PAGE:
In the current climate where #metoo and #blacklivesmatter seem to be heralding real change there are some interesting debates about historic artworks; either because they represent people or events that are now seen as offensive or because the behaviour of their creators has been equally unacceptable. Consequently we have seen calls for Confederate statues to be removed or destroyed (watch out Mt Rushmore), a memorial to a conscientious objector taken down, complaints about paedophilia to the Met in NY, a Manchester gallery see-sawing over whether to display a painting of naked nymphs, a some sexually active buildings planned to neighbour the Louvre given a firm “non” in Paris. Acclaimed work by Woody Allen and Kevin Spacey is now viewed very differently, but should we be able to separate the artist from their work; or see historic events as milestones in our journey to who and where we are?
Perhaps the greatest concern with this and so many debates today is that the clamour for change is stoked by social media where arguments snowball as a result of knee jerk outrage rather than any considered judgement.
One of the largest open spaces in Rome, is the Piazza del Popolo, and though it was originally named after the poplar trees around the area in modern Italian it means People’s Square, and now that it has been pedestrianised it would be the ideal place for public gatherings, or in the current climate would that run the risk of becoming a mob? This was until the 19th century the site of public executions. Italy has recently begun to suffer from populist politics too with racial attacks in a country that has long been more tolerant than many European neighbours.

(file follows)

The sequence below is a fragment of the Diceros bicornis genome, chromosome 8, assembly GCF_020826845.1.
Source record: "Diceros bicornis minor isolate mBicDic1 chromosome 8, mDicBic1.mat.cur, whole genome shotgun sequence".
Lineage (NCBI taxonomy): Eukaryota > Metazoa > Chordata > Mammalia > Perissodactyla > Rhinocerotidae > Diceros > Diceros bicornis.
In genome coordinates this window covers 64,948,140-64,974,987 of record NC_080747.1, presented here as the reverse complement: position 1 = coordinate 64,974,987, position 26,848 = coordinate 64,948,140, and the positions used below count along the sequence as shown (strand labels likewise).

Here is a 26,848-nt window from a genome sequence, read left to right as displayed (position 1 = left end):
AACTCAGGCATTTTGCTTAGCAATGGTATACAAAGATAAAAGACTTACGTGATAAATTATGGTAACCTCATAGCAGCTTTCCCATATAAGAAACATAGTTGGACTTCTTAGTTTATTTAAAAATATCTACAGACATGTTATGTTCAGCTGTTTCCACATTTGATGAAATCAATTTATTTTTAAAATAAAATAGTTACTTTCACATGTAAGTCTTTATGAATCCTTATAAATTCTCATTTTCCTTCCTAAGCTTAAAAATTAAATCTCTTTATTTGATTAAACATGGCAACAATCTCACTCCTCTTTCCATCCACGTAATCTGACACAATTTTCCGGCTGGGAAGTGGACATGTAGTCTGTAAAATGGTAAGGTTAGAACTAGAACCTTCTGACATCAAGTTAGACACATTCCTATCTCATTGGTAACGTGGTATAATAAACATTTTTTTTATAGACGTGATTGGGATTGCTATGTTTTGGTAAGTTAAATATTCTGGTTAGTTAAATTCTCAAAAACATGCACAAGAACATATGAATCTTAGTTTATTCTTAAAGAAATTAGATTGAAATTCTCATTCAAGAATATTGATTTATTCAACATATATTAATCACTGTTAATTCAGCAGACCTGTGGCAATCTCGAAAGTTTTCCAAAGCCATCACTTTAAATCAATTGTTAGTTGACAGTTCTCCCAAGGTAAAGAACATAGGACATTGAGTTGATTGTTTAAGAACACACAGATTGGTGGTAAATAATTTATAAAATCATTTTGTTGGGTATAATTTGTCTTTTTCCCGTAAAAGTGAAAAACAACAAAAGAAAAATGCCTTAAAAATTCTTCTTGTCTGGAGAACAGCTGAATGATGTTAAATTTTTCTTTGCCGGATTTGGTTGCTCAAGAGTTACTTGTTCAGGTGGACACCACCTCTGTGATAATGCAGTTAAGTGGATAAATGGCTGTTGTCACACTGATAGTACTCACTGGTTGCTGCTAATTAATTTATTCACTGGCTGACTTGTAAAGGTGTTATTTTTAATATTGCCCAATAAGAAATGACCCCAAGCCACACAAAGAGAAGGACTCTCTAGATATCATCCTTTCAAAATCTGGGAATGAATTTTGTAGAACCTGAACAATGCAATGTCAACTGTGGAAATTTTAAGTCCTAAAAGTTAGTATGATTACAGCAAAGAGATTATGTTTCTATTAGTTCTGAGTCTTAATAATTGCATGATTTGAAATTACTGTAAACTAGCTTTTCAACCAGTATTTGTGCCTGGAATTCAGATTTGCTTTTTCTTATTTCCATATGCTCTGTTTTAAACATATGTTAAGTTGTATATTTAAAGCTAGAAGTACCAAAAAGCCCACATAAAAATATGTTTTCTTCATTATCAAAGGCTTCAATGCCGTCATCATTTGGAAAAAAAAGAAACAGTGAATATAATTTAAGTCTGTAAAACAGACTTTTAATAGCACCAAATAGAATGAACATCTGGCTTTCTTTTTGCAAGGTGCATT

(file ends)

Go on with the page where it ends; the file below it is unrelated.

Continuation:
Most people who visit the Piazza notice the twin churches that flank the opening of Via del Corso, the Rameses II obelisk and Egyptian styled fountains at the heart, and the steps that lead to the house and gardens of the Villa Borghese. The city gateway at the north of the space, the Porta del Popolo is quite anonymous by comparison, but even this has more impact than the church that adjoins it. I wonder what proportion of the popolo venture through the door? They should.
There are a multitude of reasons to do so; a chapel designed by Raphael, a scattering of Bernini sculptures, and a macabre moment or two, but for this photographer there is one draw that will always overshadow the others.
The altar in the Cerasi Chapel features a work by Carracci, a promising painter of his day but it is rendered invisible by the pieces on either side by another up and comer; Michelangelo Merisi da Caravaggio. Caravaggio’s realism and use of light and shade were surely precursors for every dramatic photograph.
His work here demonstrates another aspect of his character; both works proffer a backside to his rival. This is relatively subtle in The Crucifixion of St Peter, and the saint’s legs and feet are the attention grabbers; old, dirty and anything but idealised.
Turn to the Conversion of St Paul and there’s no doubt that he’s showing the horse’s arse to his rival. So Caravaggio was irrepressibly cheeky (excuse the pun), but his disregard for authority went much further. Gambling, fighting, an illegitimate child and eventually murder featured on his charge sheet.